I looked around. Nobody was smiling. They didn't really understand. Hans burst into laughter and commented on the obscurity of the act. Our fellow travellers stood mute. I put my scarf back on and let the moment stand.

Screeching metal on metal. The train was braking. I panned for the station's name. Two stops to go. I continued to float. Remembering the excitement as the shoe-shine boy finished cleaning my boots and waited patiently to be paid the equivalent of ten cents. I put the shoes back on, sat up and looked him in the eye. I wondered what he thought, what he saw around him, where he lived. He wore a red and black beanie, torn jeans and car tyre sandals worn to the last millimeters of tread. I pulled out fifty cents and showed him. I then asked which he'd prefer; the fifty cents or the entire contents of the mysterious cardboard box, which sat beside me on the wooden bench. He didn't even give it thought. He wanted the fifty cents! At the moment he got the fifty cents he beamed a smile. At the moment I presented him with the box he was overwhelmed by five other shoe-shine boys. They all grabbed at bits and pieces. One boy started banging the knife and fork together, marching and singing a song. Leader of the band. The others did clothing fittings and then an immediate game of dice. But why did the same person win every time. How could he throw a six every time. Screeching brakes, people in, people out. One station to go.

I felt anxious, I didn't know if I even liked the idea of becoming an Australian in Australia any more. Three skin heads boarded and stood their distance. Sub-cultures and reactions to the fragile and open weave of contemporary Australian society. Where would I fit in? A hippie seemed to suit, but who knew what that meant in today's thrust forward. I looked out the window; the technology, the industry, brown haze hovering threateningly over the inner city centre.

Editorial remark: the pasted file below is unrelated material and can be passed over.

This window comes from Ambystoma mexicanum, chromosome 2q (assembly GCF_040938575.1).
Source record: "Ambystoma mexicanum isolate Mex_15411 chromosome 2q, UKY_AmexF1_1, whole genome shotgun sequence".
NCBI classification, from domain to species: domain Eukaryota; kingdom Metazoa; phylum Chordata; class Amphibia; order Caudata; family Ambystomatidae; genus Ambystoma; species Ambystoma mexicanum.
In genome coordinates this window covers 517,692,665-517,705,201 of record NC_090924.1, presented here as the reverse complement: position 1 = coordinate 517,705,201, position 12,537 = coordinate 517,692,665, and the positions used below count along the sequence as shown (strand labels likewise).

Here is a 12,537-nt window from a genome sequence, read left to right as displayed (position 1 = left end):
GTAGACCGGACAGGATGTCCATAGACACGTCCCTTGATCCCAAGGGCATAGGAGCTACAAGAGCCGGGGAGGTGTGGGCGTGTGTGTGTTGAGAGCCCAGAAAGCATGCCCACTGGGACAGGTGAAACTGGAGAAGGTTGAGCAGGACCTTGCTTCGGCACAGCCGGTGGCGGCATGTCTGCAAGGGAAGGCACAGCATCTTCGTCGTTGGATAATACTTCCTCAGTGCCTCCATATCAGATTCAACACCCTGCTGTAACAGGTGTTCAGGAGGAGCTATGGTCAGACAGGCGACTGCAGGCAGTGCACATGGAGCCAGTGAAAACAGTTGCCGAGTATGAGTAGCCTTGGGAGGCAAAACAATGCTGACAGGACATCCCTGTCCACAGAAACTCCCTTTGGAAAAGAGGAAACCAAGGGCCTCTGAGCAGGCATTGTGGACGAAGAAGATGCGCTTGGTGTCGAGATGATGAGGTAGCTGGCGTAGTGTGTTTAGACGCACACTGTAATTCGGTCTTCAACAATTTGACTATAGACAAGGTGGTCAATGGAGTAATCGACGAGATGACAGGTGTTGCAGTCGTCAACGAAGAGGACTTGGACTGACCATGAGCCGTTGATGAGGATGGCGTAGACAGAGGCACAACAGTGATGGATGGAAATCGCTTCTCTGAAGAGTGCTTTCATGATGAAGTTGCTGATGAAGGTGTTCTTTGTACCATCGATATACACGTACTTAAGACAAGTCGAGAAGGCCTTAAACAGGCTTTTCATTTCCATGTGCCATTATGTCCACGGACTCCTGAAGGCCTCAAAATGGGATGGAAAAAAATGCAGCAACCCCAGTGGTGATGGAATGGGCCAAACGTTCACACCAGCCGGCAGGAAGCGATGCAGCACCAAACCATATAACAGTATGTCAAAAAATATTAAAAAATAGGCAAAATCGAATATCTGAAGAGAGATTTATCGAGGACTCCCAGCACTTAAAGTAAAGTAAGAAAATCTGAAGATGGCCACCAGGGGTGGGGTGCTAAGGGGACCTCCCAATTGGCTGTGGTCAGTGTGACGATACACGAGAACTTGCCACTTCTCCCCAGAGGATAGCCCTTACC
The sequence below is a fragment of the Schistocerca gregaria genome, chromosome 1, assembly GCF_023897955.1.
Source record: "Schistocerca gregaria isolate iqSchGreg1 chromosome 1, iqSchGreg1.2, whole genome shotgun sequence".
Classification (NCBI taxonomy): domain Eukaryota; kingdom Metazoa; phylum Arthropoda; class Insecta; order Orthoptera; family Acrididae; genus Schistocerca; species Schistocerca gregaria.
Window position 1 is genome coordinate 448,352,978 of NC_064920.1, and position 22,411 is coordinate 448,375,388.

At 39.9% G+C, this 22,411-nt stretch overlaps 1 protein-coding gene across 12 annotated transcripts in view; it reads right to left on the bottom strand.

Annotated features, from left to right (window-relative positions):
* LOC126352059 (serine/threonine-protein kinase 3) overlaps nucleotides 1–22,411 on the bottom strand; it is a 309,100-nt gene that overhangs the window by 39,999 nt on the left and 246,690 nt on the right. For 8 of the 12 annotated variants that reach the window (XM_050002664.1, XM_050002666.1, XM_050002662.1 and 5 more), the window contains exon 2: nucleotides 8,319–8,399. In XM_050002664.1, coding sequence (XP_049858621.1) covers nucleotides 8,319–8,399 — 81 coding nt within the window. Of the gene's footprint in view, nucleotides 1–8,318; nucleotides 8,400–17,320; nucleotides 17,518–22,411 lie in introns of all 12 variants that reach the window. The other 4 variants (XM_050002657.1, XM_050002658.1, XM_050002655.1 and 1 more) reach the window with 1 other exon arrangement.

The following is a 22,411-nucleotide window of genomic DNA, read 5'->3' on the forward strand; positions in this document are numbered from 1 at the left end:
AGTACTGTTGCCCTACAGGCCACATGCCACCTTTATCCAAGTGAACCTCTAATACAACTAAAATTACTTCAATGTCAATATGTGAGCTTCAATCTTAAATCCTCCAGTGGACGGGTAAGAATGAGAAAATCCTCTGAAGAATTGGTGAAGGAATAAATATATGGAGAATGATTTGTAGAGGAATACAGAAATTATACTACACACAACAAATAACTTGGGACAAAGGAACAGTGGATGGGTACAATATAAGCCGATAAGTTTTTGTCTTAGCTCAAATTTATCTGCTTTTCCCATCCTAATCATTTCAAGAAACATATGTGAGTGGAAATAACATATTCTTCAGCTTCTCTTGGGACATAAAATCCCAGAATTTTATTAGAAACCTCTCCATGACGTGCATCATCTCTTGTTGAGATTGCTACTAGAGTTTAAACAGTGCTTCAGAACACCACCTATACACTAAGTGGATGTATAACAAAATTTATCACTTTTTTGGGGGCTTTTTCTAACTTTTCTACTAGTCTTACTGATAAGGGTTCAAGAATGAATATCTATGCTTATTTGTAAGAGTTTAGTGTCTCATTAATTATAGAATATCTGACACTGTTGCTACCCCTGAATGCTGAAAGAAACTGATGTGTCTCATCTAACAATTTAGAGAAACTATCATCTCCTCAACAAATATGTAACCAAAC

A throng of workers got on. By what form of motivation were they fueled? Existence Australian style; the kids, the mortgage, hire purchase and the noose of interest rates. I felt superfluous to this game, aloof to these people. They knew I'd been, but were they ever going to go, to wander for a while? Did they know anything different? What was meant by happiness anyway?

Margaret greeted me at the door. "Hello Pete, been out strolling?" Like I'd never been away. Back to the fold. Breakfast at eight, work by nine, lunch at twelve, home at six, dinner at eight. Right on time, a schedule pre-written, flight path all planned. The Keelans of Sydney again welcomed me into their home. I would look at Don and see flashes of my father. I hoped things had changed between us, the ritual to manhood, to individuality, complete.